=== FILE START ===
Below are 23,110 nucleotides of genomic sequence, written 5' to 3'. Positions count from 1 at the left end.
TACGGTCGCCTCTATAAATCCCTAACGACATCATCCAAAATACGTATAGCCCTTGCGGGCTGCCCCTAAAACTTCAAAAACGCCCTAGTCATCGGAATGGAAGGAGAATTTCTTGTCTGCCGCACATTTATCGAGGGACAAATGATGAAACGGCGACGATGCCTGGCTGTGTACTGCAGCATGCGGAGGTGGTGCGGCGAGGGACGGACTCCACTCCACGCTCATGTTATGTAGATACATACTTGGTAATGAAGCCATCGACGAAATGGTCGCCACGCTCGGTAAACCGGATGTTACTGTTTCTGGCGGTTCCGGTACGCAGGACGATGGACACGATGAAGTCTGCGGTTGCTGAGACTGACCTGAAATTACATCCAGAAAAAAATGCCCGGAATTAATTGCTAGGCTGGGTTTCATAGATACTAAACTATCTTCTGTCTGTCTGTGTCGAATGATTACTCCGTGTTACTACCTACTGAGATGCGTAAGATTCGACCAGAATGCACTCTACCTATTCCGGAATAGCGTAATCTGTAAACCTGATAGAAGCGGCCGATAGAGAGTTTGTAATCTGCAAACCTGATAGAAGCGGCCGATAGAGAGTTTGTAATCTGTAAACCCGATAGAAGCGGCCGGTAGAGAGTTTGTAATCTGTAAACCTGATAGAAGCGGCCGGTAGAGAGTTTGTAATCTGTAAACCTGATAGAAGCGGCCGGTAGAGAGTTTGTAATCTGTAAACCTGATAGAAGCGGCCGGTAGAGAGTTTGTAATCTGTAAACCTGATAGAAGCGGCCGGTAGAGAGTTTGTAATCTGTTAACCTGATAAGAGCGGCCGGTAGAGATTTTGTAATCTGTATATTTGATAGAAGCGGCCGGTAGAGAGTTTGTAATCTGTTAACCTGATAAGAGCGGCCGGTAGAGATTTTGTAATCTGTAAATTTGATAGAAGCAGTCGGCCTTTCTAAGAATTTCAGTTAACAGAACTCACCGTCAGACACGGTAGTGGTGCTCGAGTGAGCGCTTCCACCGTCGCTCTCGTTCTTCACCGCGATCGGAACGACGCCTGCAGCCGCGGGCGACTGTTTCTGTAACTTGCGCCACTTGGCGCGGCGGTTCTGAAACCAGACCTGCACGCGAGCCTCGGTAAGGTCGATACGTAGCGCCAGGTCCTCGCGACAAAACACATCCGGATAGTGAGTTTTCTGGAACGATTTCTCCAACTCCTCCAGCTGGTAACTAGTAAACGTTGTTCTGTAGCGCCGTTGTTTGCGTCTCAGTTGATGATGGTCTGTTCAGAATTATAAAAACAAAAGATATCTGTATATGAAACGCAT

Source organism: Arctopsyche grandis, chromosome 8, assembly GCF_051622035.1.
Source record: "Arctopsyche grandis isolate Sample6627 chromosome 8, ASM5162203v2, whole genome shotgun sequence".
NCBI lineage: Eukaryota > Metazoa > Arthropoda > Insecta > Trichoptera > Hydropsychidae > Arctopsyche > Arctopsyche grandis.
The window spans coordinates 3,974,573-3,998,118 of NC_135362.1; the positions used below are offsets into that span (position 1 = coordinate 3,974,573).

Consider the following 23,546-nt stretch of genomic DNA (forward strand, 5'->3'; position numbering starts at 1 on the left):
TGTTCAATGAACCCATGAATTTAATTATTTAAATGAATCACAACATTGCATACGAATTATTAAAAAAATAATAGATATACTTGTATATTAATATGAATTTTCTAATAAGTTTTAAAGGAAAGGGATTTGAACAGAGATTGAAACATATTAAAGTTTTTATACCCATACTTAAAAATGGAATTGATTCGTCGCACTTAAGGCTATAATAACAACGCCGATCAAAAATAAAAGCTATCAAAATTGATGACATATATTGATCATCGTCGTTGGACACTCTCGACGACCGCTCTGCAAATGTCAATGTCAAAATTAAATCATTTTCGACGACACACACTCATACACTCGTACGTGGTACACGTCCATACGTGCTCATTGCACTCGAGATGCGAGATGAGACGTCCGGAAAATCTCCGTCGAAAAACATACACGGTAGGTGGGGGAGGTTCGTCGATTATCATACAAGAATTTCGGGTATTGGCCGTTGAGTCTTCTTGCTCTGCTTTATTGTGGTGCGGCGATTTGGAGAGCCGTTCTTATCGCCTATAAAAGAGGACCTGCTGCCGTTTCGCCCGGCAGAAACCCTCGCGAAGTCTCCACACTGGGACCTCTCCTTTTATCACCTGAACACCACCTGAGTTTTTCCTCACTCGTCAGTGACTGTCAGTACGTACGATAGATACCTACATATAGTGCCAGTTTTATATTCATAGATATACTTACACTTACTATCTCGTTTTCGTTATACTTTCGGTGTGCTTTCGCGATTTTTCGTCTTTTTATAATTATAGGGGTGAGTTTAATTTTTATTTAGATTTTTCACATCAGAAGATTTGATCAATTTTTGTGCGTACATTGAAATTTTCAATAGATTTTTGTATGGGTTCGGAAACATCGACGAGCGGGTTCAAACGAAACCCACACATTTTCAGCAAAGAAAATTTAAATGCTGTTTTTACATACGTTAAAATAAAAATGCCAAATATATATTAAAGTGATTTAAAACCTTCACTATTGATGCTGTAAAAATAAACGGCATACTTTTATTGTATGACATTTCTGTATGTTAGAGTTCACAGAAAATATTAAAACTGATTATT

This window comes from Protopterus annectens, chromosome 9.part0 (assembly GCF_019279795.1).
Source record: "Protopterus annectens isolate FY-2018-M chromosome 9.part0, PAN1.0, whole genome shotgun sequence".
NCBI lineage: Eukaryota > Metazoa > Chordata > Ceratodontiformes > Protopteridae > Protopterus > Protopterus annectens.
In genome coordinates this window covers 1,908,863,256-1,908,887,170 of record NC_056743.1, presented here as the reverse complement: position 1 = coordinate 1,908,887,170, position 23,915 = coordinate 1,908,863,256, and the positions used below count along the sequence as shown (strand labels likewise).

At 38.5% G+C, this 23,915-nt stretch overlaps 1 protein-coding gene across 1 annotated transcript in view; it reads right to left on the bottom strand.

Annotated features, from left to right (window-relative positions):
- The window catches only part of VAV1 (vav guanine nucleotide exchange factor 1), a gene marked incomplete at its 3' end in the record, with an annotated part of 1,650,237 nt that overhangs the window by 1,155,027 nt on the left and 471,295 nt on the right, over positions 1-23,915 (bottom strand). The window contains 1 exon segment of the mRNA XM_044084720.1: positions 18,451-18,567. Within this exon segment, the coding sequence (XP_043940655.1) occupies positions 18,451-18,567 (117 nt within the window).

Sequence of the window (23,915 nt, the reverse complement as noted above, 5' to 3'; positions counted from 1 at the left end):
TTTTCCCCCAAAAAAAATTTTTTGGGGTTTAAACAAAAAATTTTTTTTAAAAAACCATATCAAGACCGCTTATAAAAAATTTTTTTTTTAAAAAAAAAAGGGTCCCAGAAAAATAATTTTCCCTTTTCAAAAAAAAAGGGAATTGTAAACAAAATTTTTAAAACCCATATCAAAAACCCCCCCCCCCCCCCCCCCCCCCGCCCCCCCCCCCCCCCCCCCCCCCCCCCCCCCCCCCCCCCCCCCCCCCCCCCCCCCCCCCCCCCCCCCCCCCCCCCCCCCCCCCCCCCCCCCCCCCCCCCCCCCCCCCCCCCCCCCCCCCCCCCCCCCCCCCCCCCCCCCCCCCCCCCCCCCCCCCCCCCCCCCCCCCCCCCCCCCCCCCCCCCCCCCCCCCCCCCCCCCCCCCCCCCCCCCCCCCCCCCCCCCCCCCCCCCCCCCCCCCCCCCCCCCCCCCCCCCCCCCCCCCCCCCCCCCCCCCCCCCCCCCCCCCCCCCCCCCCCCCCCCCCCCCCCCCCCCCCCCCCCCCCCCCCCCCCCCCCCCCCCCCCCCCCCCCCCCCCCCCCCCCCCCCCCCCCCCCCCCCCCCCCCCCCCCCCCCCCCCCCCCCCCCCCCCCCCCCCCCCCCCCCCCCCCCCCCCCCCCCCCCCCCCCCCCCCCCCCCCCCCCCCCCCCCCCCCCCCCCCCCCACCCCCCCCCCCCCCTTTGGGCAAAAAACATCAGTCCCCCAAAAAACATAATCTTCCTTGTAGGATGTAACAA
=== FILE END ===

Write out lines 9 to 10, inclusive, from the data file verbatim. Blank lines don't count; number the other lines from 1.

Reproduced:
This window comes from Protopterus annectens, chromosome 9.part0 (assembly GCF_019279795.1).
Source record: "Protopterus annectens isolate FY-2018-M chromosome 9.part0, PAN1.0, whole genome shotgun sequence".